Rutherford County, Tennessee Sheriff Robert Arnold was gifted with the framed Commandments last year, along with a copy of the Declaration of Independence and the Bill of Rights, which have been hanging side by side for a number of months now.
“Those are documents this country was founded on,” Arnold told The Tennessean. “Those are documents that all laws are derived from in this country.”
He noted that the displays are a reminder of his duty as sheriff.
“[My] job is to enforce the laws of the land, and those are three documents of laws of the land,” said Arnold. “Those are the founding three documents of the laws of this country.”
Local resident Cindy Wallace told local station WKRN that she is glad the Commandments are posted in the county building.
“I love it,” she said. “Thank God we have a sheriff with enough guts to put that in the lobby.”
However, the American Civil Liberties Union (ACLU) believes that the display of the Biblical laws is unlawful.
“Should the Ten Commandments be posted in a government building? The answer is no,” stated Hedy Weinberg, executive director of the ACLU of Tennessee. “The principle this country was founded on is that, as individuals, we have the right to practice our own religious faith without government endorsement or supporting one particular doctrine.”
“People of all faiths, as well as non-believers, should feel like they are being treated equally and fairly while in their local government buildings, especially in the sheriff’s office which houses the jail,” she said. “Rather than promoting a particular religious doctrine, the government must remain neutral so that religious freedom can flourish.”
No remarks of opposition have been made against the religious content in the other historical documents posted, such as the Declaration of Independence, which refers to “the Laws of Nature and of Nature’s God” and states that men “are endowed by their Creator with certain unalienable Rights.”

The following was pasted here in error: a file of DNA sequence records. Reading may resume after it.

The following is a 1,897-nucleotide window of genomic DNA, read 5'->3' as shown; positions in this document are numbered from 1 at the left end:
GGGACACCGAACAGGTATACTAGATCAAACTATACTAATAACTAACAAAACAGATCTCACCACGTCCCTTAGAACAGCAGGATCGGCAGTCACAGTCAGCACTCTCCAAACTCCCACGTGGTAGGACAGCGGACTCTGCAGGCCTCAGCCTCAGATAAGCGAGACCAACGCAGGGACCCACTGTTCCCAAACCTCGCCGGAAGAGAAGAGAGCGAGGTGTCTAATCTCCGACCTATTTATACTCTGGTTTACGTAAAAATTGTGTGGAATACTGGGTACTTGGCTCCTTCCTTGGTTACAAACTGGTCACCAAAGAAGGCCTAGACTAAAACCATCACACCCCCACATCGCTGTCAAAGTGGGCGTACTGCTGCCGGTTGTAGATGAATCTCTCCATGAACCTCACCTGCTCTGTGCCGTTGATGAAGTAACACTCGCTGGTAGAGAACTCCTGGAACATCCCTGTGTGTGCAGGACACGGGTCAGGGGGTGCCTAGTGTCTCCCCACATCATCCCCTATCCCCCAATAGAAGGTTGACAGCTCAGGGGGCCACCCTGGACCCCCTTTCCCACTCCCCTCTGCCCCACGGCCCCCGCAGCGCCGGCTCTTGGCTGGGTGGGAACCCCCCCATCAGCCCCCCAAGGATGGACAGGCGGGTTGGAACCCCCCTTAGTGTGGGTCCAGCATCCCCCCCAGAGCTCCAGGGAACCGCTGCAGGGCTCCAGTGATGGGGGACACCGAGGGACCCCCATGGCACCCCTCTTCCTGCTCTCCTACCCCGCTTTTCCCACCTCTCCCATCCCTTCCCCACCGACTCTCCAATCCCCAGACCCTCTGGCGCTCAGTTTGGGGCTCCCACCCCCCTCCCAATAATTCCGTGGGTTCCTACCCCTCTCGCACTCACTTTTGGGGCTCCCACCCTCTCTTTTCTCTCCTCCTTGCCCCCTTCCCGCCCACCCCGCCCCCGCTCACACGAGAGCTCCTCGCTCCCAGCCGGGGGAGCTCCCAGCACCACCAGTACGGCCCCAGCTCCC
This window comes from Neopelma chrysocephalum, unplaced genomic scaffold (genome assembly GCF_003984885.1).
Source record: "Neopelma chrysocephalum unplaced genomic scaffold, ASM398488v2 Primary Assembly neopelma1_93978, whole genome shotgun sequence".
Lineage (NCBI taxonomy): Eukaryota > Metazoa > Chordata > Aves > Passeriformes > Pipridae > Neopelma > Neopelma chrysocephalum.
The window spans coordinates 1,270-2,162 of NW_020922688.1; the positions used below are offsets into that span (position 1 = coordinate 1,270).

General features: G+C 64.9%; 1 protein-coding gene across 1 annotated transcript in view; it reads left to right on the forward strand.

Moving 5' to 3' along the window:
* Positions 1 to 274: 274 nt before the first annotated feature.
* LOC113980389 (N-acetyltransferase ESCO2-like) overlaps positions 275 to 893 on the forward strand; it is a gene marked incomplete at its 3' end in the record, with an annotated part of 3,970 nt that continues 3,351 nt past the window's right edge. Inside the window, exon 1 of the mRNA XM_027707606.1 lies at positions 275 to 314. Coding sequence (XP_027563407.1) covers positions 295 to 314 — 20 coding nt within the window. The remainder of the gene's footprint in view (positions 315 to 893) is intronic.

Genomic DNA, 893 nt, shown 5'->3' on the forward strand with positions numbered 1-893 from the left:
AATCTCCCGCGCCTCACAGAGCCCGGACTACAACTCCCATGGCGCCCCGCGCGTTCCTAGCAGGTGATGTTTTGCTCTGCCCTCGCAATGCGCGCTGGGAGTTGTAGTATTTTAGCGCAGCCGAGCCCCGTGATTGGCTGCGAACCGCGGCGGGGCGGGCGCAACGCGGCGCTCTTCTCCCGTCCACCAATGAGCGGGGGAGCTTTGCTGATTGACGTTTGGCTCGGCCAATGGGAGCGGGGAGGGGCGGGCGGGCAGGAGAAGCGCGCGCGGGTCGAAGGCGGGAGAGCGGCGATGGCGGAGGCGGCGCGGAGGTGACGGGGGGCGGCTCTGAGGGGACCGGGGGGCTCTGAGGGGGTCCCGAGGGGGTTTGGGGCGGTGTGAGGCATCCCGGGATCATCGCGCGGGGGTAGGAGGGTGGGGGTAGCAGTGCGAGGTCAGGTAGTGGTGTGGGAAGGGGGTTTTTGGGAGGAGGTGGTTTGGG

Furthermore, argument remains over the interpretation of the Constitution’s Establishment Clause, as some note that it only states that “Congress shall make no law respecting an establishment of religion,” and not all government bodies. Russell Nieli, a lecturer at Princeton University, explained a number of viewpoints in an article entitled Interpreting the Establishment Clause Without an Agenda.
“[T]he jurisdictional or federalism-enhancing view, … argues that the Establishment Clause was, in Smith’s words, ‘simply an assignment of jurisdiction over matters of religion to the states—no more, no less,'” he outlined. “At the time of the adoption of the First Amendment, jurisdictionalists point out, several of the states (for example, Connecticut, Massachusetts, and New Hampshire) had state and local church-state arrangements that many would call ‘establishments of religion.'”
“The Establishment Clause should be understood then, as an attempt both to (1) prohibit such an establishment at the national level, and (2) offer protection of each state’s right to maintain such an establishment within its own borders,” Neili continued. “A major purpose of the Establishment Clause, say the jurisdictionalists, was to protect a state’s prerogative to establish a religion or support religion in any way it chose, whether preferentially or non-preferentially.”
As for Sheriff Arnold, he states that he will keep the display posted and has no plans to remove any of the framed documents.